Trump calls stock sell-off a correction, says Fed ‘crazy’

Cornelia Mascio
Ottobre 11, 2018

With significant drops in the Dow Jones Industrial Average, S&P 500, and broad-based stock market indexes, President Trump said markets are in a "correction", and decried the Federal Reserve's recent rises in interest rates and signals for more to come. "They're so tight. I think Fed has gone insane", president Trump replied.

"I don't like it", Trump said Tuesday at the White House, referring to the Fed's rate hikes, the most recent of which was September 26.

Currency investors took shelter in the safe-haven yen, resulting in steep losses for Japanese exporters, with electronics giant Sony down almost five percent as blue-chip firms flashed red across the trading board. USA consumer price inflation is now above 2 percent annually and the unemployment rate is the lowest in about 40 years. "I think the Fed is making a mistake", he said before a rally with his supporters in Erie, Pa.

The rout in United States shares followed substantial losses on European bourses, due in part to tensions between Brussels and Rome over Italian budget plans that have revived fears about the eurozone.

"There are a number of worries for investors right now, from the pace of rising bond yields and the impact on investor sentiment, to Italy's populist coalition playing a game of chicken with the European Commission, stalling Brexit negotiations and the ongoing trade conflict between the USA and China", said Craig Erlam, senior market analyst at Oanda trading group. "That suggests the Fed will keep raising rates, and that's taking the wind out of the stocks that have done the most, particularly in the tech sector". The S&P 500 was down 1.9 percent, and the tech-heavy Nasdaq saw losses of 2.3 percent.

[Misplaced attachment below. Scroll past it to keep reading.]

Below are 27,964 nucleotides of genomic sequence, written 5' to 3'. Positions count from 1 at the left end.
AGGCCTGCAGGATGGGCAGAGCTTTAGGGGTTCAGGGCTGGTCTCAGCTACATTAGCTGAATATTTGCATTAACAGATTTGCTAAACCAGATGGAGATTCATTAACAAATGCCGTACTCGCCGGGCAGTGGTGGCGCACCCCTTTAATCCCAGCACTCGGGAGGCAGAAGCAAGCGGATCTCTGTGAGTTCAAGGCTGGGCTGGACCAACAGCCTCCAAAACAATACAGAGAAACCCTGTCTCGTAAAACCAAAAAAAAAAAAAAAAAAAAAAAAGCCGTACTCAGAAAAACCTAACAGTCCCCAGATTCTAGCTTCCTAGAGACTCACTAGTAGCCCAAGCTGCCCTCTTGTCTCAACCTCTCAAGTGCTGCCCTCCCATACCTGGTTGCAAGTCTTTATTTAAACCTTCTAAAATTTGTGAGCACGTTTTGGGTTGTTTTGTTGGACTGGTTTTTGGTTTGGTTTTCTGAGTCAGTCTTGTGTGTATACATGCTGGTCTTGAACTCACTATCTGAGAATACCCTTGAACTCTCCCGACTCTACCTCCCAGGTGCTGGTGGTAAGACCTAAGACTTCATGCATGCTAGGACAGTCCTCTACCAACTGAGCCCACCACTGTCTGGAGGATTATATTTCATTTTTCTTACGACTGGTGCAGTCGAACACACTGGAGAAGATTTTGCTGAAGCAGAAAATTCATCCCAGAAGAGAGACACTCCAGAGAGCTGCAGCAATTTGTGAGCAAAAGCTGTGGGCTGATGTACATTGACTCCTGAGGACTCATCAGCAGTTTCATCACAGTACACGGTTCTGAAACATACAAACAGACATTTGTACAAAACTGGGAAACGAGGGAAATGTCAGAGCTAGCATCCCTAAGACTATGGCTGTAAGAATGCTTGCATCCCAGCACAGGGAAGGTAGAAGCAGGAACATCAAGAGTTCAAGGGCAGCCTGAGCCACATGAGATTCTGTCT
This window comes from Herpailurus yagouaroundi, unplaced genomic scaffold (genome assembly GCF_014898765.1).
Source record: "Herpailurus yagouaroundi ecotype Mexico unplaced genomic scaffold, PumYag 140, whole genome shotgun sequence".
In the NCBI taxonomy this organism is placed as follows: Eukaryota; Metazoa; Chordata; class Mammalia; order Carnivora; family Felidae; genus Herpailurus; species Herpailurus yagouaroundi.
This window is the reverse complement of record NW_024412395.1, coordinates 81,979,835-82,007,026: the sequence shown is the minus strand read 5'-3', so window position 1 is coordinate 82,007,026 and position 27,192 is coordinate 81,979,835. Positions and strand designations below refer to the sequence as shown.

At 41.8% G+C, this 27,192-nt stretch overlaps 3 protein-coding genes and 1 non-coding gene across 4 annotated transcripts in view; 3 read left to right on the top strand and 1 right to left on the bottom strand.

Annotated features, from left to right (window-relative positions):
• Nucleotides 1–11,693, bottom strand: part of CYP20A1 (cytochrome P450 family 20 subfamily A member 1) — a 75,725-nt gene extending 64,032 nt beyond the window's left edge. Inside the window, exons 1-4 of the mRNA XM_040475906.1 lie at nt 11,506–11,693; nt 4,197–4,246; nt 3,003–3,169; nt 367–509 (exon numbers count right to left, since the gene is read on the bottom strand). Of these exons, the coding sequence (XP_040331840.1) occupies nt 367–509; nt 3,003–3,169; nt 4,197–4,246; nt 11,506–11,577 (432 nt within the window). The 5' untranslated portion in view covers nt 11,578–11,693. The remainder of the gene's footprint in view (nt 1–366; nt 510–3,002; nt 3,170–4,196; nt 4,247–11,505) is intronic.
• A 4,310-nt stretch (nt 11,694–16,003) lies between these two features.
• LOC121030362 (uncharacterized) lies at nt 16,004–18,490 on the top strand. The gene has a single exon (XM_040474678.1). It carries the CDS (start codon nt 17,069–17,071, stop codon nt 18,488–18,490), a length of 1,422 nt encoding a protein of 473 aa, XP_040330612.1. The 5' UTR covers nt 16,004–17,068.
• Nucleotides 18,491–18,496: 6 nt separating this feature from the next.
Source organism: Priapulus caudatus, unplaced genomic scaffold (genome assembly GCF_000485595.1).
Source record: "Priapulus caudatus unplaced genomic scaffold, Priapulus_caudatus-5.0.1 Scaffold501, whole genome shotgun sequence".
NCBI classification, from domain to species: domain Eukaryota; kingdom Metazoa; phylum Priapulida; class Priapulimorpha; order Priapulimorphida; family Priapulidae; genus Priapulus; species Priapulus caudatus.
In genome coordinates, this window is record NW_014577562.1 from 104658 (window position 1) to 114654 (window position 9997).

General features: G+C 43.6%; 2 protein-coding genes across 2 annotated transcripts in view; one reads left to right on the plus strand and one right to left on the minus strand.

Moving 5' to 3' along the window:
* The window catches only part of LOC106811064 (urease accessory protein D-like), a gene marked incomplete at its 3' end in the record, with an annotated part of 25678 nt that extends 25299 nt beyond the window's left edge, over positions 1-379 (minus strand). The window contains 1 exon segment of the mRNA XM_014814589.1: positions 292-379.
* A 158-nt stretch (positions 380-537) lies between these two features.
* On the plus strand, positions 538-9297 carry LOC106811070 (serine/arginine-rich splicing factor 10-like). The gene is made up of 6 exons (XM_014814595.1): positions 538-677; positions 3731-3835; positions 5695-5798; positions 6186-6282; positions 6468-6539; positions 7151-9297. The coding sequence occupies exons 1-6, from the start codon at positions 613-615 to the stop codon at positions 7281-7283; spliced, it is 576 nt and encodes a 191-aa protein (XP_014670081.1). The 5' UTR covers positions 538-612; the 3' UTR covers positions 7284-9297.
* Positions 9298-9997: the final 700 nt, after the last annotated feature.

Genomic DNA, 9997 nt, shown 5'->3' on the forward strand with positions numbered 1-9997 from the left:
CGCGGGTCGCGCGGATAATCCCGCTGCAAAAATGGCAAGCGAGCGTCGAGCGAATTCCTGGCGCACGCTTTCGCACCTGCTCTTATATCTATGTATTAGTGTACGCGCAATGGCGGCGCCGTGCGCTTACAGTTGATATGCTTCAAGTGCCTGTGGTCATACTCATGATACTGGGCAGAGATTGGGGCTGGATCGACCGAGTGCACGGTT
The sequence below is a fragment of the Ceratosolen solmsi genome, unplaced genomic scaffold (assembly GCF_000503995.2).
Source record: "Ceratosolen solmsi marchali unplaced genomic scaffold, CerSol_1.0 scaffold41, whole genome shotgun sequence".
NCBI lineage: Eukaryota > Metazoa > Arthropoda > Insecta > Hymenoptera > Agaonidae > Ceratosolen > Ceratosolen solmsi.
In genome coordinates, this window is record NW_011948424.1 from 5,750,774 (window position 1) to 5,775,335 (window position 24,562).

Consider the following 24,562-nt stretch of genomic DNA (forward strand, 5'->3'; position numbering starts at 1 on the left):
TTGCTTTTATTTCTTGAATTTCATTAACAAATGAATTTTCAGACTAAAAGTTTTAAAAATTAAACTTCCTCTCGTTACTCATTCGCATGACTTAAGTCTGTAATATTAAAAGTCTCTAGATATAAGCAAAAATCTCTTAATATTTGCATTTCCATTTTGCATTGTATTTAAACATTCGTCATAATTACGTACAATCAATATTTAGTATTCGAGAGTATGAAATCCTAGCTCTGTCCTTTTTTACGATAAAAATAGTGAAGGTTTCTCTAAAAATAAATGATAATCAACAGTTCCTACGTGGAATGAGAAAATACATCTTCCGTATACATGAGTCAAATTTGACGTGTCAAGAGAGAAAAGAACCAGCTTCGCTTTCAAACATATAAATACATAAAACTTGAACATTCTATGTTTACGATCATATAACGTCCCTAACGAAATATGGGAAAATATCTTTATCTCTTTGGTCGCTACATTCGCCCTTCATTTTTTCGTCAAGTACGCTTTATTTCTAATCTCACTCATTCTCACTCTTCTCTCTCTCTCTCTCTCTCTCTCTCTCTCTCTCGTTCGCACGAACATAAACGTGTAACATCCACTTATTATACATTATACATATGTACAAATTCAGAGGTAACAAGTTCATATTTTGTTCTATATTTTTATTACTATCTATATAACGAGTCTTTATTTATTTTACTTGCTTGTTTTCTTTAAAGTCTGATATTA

On Wednesday, the Dow fell 831 points, or 3.1 percent, to 25,598.

Trump's comments echo his previous criticisms of recent months, which broke more than two decades of White House tradition of avoiding comments on monetary policy out of respect for the independence of the USA central bank.

The Fed has been raising interest rates gradually since December 2015, and last month lifted its target for short-term rates to a range of 2 per cent to 2.25 per cent, responding to an economy that has been growing at a pace well above what Fed officials believe is sustainable.

"It's shifting the tectonic plates", said Jack Ablin, chief investment officer at Cresset Wealth Advisors. The Dow lost more than 550 points in afternoon trading.

In other markets, oil prices fell on worries that Hurricane Michael will dent demand for gasoline and other petroleum products.

Altre relazioniGrafFiotech

Discuti questo articolo

Segui i nostri GIORNALE